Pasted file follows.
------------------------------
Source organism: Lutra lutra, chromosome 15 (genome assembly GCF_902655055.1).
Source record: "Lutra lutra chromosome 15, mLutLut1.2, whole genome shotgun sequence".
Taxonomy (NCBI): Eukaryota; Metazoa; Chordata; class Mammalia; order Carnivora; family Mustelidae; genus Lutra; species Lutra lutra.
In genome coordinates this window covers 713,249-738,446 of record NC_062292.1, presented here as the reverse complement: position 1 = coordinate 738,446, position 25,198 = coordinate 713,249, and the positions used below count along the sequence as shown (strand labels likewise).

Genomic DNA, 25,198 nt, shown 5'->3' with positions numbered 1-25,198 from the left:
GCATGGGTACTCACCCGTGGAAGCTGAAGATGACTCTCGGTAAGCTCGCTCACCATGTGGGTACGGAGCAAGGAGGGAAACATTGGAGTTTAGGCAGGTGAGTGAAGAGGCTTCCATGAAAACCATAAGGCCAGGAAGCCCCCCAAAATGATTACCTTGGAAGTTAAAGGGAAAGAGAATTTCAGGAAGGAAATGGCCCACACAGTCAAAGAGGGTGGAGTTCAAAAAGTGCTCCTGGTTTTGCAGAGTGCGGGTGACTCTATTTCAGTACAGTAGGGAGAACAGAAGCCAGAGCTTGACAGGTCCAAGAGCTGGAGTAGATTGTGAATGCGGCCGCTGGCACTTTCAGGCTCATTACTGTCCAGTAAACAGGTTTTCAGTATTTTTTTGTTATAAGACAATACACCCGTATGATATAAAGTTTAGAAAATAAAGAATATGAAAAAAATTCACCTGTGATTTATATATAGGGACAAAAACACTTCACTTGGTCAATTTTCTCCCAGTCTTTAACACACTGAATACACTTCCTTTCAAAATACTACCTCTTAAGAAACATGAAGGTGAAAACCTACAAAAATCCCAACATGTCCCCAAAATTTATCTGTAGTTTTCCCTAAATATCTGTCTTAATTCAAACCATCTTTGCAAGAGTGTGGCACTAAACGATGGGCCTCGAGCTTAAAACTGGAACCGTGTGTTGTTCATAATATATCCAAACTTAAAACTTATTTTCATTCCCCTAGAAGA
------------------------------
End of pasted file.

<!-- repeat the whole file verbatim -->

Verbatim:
Source organism: Lutra lutra, chromosome 15 (genome assembly GCF_902655055.1).
Source record: "Lutra lutra chromosome 15, mLutLut1.2, whole genome shotgun sequence".
Taxonomy (NCBI): Eukaryota; Metazoa; Chordata; class Mammalia; order Carnivora; family Mustelidae; genus Lutra; species Lutra lutra.
In genome coordinates this window covers 713,249-738,446 of record NC_062292.1, presented here as the reverse complement: position 1 = coordinate 738,446, position 25,198 = coordinate 713,249, and the positions used below count along the sequence as shown (strand labels likewise).

Genomic DNA, 25,198 nt, shown 5'->3' with positions numbered 1-25,198 from the left:
GCATGGGTACTCACCCGTGGAAGCTGAAGATGACTCTCGGTAAGCTCGCTCACCATGTGGGTACGGAGCAAGGAGGGAAACATTGGAGTTTAGGCAGGTGAGTGAAGAGGCTTCCATGAAAACCATAAGGCCAGGAAGCCCCCCAAAATGATTACCTTGGAAGTTAAAGGGAAAGAGAATTTCAGGAAGGAAATGGCCCACACAGTCAAAGAGGGTGGAGTTCAAAAAGTGCTCCTGGTTTTGCAGAGTGCGGGTGACTCTATTTCAGTACAGTAGGGAGAACAGAAGCCAGAGCTTGACAGGTCCAAGAGCTGGAGTAGATTGTGAATGCGGCCGCTGGCACTTTCAGGCTCATTACTGTCCAGTAAACAGGTTTTCAGTATTTTTTTGTTATAAGACAATACACCCGTATGATATAAAGTTTAGAAAATAAAGAATATGAAAAAAATTCACCTGTGATTTATATATAGGGACAAAAACACTTCACTTGGTCAATTTTCTCCCAGTCTTTAACACACTGAATACACTTCCTTTCAAAATACTACCTCTTAAGAAACATGAAGGTGAAAACCTACAAAAATCCCAACATGTCCCCAAAATTTATCTGTAGTTTTCCCTAAATATCTGTCTTAATTCAAACCATCTTTGCAAGAGTGTGGCACTAAACGATGGGCCTCGAGCTTAAAACTGGAACCGTGTGTTGTTCATAATATATCCAAACTTAAAACTTATTTTCATTCCCCTAGAAGA